Ply Chichareon1,2, MD; Yoshinobu Onuma3, MD, PhD; David van Klaveren4, PhD; Rodrigo Modolo1,5, MD; Norihiro Kogame1, MD; Kuniaki Takahashi1, MD; Chun Chin Chang3, MD; Mariusz Tomaniak3,6, MD; Taku Asano1, MD; Yuki Katagiri1, MD; Robert-Jan M. van Geuns7, MD, PhD; Leonardo Bolognese8, MD; Carlo Tumscitz9, MD; Mathias Vrolix10, MD; Ivo Petrov11, MD; Scot Garg12, MD, PhD; Christoph Kurt Naber13, MD; Manel Sabaté14, MD, PhD; Javaid Iqbal15, MD, PhD; Joanna J. Wykrzykowska1, MD, PhD; Jan J. Piek1, MD, PhD; Ernest Spitzer3,16, MD; Peter Jüni17, MD, PhD; Christian Hamm18, MD; Philippe Gabriel Steg19,20, MD; Marco Valgimigli21, MD, PhD; Pascal Vranckx22, MD, PhD; Stephan Windecker21, MD, PhD; Patrick W. Serruys23, MD, PhD
1. Amsterdam UMC, University of Amsterdam, Heart Center, Department of Clinical and Experimental Cardiology, Amsterdam Cardiovascular Sciences, Meibergdreef 9, Amsterdam, the Netherlands; 2. Division of Cardiology, Department of Internal Medicine, Faculty of Medicine, Prince of Songkla University, Songkhla, Thailand; 3. Erasmus Medical Center, Erasmus University, Rotterdam, the Netherlands; 4. Department of Biomedical Data Sciences, Leiden University Medical Center, The Netherlands; 5. Department of Internal Medicine, Cardiology Division, University of Campinas (UNICAMP), Campinas, Brazil; 6. First Department of Cardiology, Medical University of Warsaw, Warsaw, Poland; 7. Department of Cardiology, Erasmus Medical Center, Rotterdam, the Netherlands; 8. Cardiovascular Department, San Donato Hospital, Arezzo, Italy; 9. Cardiology Unit, Azienda Ospedaliero Universitaria di Ferrara, Cona, Italy; 10. Oost Limburg Hospital, Genk, Belgium; 11. Acibadem City Clinic, Cardiovascular center, Sofia, Bulgaria; 12. East Lancashire Hospitals NHS Trust, Blackburn, Lancashire, UK; 13. Contilia Heart and Vascular Centre, Elisabeth Krankenhaus Essen, Klara-Kopp-Weg 1, 45138 Essen, Germany; 14. Department of Cardiology, Hospital Clínic, Thorax Institute, Barcelona, IDIBAPS, University of Barcelona, Barcelona, Spain; 15. South Yorkshire Cardiothoracic Centre, Northern General Hospital, Sheffield Teaching Hospitals NHS Foundation Trust, Sheffield, United Kingdom; 16. Cardialysis Clinical Trials Management and Core Laboratories, Westblaak 98, Rotterdam, the Netherlands; 17. Applied Health Research Centre, Li Ka Shing Knowledge Institute, St Michael’s Hospital, University of Toronto, Toronto, Canada; 18. Kerckhoff Heart Center, Campus University of Giessen, Bad Nauheim, Germany; 19. FACT, French Alliance for Cardiovascular Trials; Hôpital Bichat, AP-HP; Université Paris-Diderot; and INSERM U-1148, Paris, France; 20. Royal Brompton Hospital, Imperial College, London, United Kingdom; 21. Department of Cardiology, Bern University Hospital, Bern, Switzerland; 22. Department of Cardiology and Critical Care Medicine, Hartcentrum Hasselt, Jessa Ziekenhuis, Hasselt, Belgium; 23. NHLI, Imperial College London, London, United Kingdom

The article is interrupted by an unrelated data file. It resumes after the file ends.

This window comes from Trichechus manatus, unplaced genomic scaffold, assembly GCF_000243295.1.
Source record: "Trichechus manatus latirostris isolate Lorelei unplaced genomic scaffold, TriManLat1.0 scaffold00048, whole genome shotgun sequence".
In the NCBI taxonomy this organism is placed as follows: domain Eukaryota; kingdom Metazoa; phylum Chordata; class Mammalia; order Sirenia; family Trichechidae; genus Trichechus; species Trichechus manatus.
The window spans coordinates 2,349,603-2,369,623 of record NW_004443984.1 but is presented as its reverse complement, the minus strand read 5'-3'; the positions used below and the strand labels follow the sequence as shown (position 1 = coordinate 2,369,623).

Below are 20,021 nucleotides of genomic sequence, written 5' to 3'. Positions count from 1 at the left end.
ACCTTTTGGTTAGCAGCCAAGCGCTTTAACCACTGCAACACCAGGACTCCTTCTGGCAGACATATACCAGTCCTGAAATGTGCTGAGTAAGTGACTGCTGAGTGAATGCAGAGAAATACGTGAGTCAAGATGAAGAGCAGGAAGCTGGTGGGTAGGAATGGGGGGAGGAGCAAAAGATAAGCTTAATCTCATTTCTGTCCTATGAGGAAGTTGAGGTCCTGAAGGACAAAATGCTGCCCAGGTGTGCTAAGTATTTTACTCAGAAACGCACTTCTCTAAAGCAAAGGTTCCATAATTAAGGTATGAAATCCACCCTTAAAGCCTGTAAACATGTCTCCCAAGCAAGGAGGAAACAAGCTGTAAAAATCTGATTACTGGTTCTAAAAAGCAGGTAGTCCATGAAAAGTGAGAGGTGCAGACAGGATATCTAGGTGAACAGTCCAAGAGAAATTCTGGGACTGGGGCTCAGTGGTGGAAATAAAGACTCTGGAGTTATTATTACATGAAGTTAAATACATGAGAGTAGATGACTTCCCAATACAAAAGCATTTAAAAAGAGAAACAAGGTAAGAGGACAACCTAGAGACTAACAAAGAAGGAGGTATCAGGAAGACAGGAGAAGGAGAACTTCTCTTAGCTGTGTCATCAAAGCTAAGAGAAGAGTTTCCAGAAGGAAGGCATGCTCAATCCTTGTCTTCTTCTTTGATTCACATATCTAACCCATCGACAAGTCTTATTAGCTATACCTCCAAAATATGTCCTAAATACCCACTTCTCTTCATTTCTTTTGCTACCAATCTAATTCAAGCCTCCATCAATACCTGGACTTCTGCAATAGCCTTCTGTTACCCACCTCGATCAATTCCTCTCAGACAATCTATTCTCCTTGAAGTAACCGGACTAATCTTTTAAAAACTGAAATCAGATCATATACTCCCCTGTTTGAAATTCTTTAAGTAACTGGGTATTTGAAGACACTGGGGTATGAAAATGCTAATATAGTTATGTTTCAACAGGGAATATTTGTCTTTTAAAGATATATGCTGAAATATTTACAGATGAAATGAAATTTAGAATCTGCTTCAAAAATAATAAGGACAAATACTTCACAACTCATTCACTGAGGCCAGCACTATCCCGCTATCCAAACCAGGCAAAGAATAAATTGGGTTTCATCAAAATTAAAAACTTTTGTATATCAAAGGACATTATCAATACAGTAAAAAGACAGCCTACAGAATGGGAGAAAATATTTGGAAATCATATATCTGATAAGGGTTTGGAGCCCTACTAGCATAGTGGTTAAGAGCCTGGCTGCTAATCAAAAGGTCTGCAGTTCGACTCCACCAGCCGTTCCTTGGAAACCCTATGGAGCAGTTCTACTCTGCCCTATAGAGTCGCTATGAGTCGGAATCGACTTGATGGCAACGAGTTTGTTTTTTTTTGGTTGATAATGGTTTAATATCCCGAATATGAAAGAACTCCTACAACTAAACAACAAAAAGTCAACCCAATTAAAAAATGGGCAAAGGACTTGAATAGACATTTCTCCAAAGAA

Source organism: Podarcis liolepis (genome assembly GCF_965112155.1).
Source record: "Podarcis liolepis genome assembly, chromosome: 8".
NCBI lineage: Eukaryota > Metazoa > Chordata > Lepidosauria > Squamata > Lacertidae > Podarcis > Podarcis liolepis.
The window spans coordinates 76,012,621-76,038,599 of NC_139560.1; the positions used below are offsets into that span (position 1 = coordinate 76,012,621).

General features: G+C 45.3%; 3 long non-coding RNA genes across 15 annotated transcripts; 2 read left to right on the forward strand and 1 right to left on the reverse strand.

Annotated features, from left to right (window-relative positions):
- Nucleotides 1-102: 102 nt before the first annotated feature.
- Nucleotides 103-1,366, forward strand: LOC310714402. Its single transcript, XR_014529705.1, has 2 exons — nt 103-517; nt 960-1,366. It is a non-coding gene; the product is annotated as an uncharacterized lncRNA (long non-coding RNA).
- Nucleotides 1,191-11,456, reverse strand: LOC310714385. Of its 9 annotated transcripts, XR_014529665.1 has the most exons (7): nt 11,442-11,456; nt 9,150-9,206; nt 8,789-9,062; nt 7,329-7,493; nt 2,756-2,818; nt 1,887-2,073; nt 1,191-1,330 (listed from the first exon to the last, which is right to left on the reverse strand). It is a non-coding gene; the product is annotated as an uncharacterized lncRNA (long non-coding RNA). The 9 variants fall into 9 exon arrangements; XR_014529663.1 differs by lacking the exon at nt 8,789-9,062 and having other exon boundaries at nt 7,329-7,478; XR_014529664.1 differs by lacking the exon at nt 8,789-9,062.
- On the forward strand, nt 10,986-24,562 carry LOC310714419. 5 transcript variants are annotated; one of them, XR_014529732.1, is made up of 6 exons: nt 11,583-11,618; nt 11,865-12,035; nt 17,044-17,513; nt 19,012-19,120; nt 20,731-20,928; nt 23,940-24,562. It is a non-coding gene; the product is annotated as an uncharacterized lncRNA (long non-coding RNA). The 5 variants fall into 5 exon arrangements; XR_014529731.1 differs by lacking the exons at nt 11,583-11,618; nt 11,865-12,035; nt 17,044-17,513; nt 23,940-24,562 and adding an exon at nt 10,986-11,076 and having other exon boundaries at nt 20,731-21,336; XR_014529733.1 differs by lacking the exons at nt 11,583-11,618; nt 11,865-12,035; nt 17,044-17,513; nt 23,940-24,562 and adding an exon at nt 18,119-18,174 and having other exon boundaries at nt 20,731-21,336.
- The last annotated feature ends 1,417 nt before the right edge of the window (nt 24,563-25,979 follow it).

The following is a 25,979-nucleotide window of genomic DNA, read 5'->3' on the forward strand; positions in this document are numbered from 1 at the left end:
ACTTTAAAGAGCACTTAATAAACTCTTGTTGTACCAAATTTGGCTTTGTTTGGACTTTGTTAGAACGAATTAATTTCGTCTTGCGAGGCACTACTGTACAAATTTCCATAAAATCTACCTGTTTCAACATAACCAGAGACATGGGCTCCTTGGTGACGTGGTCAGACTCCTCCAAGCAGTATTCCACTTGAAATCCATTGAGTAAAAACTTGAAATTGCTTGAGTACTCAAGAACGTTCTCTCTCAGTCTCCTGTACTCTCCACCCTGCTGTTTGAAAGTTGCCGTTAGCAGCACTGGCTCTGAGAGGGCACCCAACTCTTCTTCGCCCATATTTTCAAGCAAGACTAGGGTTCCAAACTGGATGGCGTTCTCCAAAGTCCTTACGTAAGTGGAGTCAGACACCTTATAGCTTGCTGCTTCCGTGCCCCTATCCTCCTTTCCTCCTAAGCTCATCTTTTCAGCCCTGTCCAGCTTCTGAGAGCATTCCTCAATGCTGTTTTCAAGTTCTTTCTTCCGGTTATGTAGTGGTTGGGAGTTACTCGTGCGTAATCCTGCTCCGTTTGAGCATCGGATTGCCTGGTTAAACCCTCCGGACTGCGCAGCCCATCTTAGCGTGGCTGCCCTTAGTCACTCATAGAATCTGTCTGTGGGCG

Aims: The aim of this study was the external validation of the updated logistic clinical SYNTAX score for two-year all-cause mortality after PCI in the GLOBAL LEADERS trial.
Methods and results: The GLOBAL LEADERS trial was an investigator-initiated, prospective randomised, multicentre, open-label trial comparing two strategies of antiplatelet therapy in 15,991 patients undergoing PCI. As a predefined analysis, we studied the first 4,006 consecutive patients enrolled between July 2013 and April 2014 for whom the anatomic SYNTAX scores were calculated by an independent core lab. The updated logistic clinical SYNTAX score was available in 3,271 patients. Patients were divided into quintiles according to the score. The C-statistic of the updated logistic clinical SYNTAX score for two-year all-cause mortality was 0.71 (95% confidence interval [CI]: 0.64-0.77). The updated logistic clinical SYNTAX score identified patients at very high risk for two-year all-cause mortality after PCI. Although it systematically overestimated two-year all-cause mortality, predicted and observed two-year all-cause mortality in the majority of the patients (four out of five quintiles) were in agreement.
Conclusions: Overall discrimination for two-year all-cause mortality of the updated logistic clinical SYNTAX score is either borderline acceptable or possibly helpful. Calibration in the majority of patients is appropriate. The score is potentially useful in selecting enriched high-risk populations.